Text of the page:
Let’s Talk About Sex…
by Annia Baron
Finding yourself fantasising about your colleague even though you can’t stand them most of the time? Faked your orgasm and feel terrible about lying when your partner asked about it? What about your new lover informing you they’ve contracted genital herpes?
If you’re feeling uncomfortable. Good. Think of it as your invitation to be part of the much-needed dialogue … honest and open sex-talk.
Although we’d like to think of ourselves as being progressive, many of us avoid these types of conversations the same way we avoid the dentist, public speaking or sorting our taxes. And sadly, research indicates that as a result, we’re not enjoying as much sex as we were a decade ago (Australian Study of Health and Relationships, 2014). Before you go blaming the pandemic or our increasingly busy, always ‘on’ lifestyle, the truth is, maybe when it comes to sex, we’ve still got our head stuck in the sand. And for whatever reason – past experiences, family upbringing, education, society, culture, religion etc – old, unhelpful fears about being judged, embarrassed or rejected prevent us from having meaningful conversations about our sexual desires and dilemmas.
We deserve to live happy and healthy lives and the way we feel about our sexual experience has a direct impact on our life satisfaction, general (and physical) wellbeing, and sense of belonging and connectedness.
No matter what your sexual issue – porn addiction, navigating misaligned libidos, managing sexually transmitted diseases or disclosing a fetish – do yourself and your partner a favour, have the conversation. Just like a succession of sneaky queefs, you’ll find the awkwardness is short lived, and your courage to be honest will be rewarded with greater intimacy, freedom, and fulfilment.
If you’re not sure how to go about it, consider working with a psychologist, sexologist or sexual therapist. They can provide you with useful tools to enhance your communication and enrich your relationship.
So, my friends, get turned on about undoing unhelpful avoidance habits. Be tantalised by the idea of embracing the sort of sex life you deserve. And remind yourself that above all, sex, and all the variation that comes with it is normal, beautiful and deserves to be talked about. Let’s keep the conversation going.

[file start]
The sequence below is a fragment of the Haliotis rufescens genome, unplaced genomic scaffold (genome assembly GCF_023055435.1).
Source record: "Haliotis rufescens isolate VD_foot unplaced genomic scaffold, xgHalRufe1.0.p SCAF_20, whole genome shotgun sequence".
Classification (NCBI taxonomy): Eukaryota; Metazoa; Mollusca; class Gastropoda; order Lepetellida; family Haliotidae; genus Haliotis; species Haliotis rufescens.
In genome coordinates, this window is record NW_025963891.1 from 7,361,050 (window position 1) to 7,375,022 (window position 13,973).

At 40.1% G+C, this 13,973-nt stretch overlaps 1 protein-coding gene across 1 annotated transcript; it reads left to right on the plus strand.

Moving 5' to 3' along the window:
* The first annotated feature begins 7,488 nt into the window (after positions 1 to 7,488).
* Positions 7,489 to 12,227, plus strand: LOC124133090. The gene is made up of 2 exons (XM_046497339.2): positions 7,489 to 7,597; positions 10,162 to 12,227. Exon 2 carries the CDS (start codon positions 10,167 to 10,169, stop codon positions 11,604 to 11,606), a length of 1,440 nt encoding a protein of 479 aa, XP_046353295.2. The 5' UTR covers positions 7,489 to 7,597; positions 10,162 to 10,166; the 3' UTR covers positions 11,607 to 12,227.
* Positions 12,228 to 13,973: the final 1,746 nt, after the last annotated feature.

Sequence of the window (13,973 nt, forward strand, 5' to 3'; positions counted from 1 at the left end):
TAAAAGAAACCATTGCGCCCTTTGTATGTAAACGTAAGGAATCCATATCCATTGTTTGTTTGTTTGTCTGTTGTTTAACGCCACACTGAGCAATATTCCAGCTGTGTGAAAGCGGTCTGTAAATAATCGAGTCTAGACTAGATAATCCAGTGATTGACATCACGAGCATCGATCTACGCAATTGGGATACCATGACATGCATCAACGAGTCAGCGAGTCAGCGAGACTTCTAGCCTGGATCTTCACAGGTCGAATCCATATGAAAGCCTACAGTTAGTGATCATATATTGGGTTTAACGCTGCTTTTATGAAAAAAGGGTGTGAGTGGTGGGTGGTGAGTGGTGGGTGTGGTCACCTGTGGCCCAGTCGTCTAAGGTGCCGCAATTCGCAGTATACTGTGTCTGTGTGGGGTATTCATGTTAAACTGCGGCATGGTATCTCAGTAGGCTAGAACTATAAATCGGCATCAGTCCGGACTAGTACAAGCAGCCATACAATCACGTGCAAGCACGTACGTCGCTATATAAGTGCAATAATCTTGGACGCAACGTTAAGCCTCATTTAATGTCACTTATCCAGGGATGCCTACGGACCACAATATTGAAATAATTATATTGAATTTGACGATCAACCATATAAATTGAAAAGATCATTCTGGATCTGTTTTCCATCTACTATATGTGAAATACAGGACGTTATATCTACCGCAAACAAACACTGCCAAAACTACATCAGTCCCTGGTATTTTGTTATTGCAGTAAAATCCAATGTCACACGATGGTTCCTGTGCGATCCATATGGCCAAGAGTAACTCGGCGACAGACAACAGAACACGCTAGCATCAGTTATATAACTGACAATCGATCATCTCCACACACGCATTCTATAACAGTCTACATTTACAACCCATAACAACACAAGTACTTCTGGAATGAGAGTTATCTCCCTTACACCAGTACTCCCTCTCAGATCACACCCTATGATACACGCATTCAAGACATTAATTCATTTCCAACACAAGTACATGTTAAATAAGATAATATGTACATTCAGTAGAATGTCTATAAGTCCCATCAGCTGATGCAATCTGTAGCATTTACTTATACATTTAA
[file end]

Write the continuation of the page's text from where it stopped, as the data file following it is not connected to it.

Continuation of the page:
Speaking of variations…
Did you know that terrestrial slugs are hermaphroditic? While most species of slug mate on the ground, the Leopard Slug enjoys hours of foreplay with its mate before secreting a prominent line of slime on which the two lovers dangle while they do their deed. In the event of their sexual organs getting stuck, the process of apophallation can occur – which essentially means the female will chomp off the male’s penis leaving it to live out the remainder of his days as a female.
Time to G.L.O.W.
Do you shy away from expressing yourself? Do you find it difficult to set boundaries because you worry about letting others down? It’s time to get your glow back. You can join our online community of like-minded members in the next Mindset Challenge – G.L.O.W. This is a four-week program to elevate your courage and communication, reset unwanted habits, and leave you feeling more connected with yourself and others. It starts on 23 November and you’ll receive a welcome pack with personalised resources, access to our private online group where we support one another’s journey for personal growth, regular videos, check-ins, mindset coaching tools, and ongoing motivation to finish off the year strong. Your decision to G.L.O.W also contributes to the Tarkine Wild School which aims to offer bush adventure therapy for youth-at risk. Visit www.remindyourself.com to be part of the movement. Because alone we go fast, but together we go far.
Annia Baron is a Clinical Psychologist and Mindset Coach at ReMind Yourself in Hobart.